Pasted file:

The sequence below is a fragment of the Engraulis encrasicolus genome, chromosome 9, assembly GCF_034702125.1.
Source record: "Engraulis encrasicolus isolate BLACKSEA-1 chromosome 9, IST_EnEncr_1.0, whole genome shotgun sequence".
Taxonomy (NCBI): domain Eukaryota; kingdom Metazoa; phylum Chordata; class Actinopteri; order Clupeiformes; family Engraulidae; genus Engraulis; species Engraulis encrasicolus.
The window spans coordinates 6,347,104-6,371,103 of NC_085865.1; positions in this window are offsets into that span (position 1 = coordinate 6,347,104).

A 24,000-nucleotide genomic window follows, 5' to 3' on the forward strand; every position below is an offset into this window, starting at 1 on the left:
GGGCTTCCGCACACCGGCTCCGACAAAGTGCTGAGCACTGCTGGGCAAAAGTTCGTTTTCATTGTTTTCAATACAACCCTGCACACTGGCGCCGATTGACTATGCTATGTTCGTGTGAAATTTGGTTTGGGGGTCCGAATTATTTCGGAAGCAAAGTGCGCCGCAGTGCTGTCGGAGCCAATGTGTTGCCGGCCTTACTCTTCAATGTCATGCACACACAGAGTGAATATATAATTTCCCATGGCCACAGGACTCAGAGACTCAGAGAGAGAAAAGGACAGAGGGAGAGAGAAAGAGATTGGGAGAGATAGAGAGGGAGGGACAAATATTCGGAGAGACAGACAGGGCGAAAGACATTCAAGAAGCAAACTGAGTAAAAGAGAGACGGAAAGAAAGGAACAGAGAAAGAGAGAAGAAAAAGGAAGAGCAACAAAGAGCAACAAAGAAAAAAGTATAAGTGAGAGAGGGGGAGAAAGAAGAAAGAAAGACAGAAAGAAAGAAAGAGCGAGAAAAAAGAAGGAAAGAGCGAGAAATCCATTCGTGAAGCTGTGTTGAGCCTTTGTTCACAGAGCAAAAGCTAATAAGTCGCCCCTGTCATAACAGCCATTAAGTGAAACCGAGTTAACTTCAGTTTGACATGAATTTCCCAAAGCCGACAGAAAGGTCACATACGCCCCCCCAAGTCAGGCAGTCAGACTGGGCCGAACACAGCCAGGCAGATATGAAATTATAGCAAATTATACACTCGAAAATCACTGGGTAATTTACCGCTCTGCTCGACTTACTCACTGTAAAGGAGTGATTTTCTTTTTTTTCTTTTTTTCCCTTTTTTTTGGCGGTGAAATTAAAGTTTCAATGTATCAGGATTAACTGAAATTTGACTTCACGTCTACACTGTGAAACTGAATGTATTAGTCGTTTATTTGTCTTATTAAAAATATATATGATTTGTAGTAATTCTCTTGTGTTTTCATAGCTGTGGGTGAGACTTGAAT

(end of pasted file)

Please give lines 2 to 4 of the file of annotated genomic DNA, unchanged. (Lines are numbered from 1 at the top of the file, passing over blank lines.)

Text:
Source record: "Engraulis encrasicolus isolate BLACKSEA-1 chromosome 9, IST_EnEncr_1.0, whole genome shotgun sequence".
Taxonomy (NCBI): domain Eukaryota; kingdom Metazoa; phylum Chordata; class Actinopteri; order Clupeiformes; family Engraulidae; genus Engraulis; species Engraulis encrasicolus.
The window spans coordinates 6,347,104-6,371,103 of NC_085865.1; positions in this window are offsets into that span (position 1 = coordinate 6,347,104).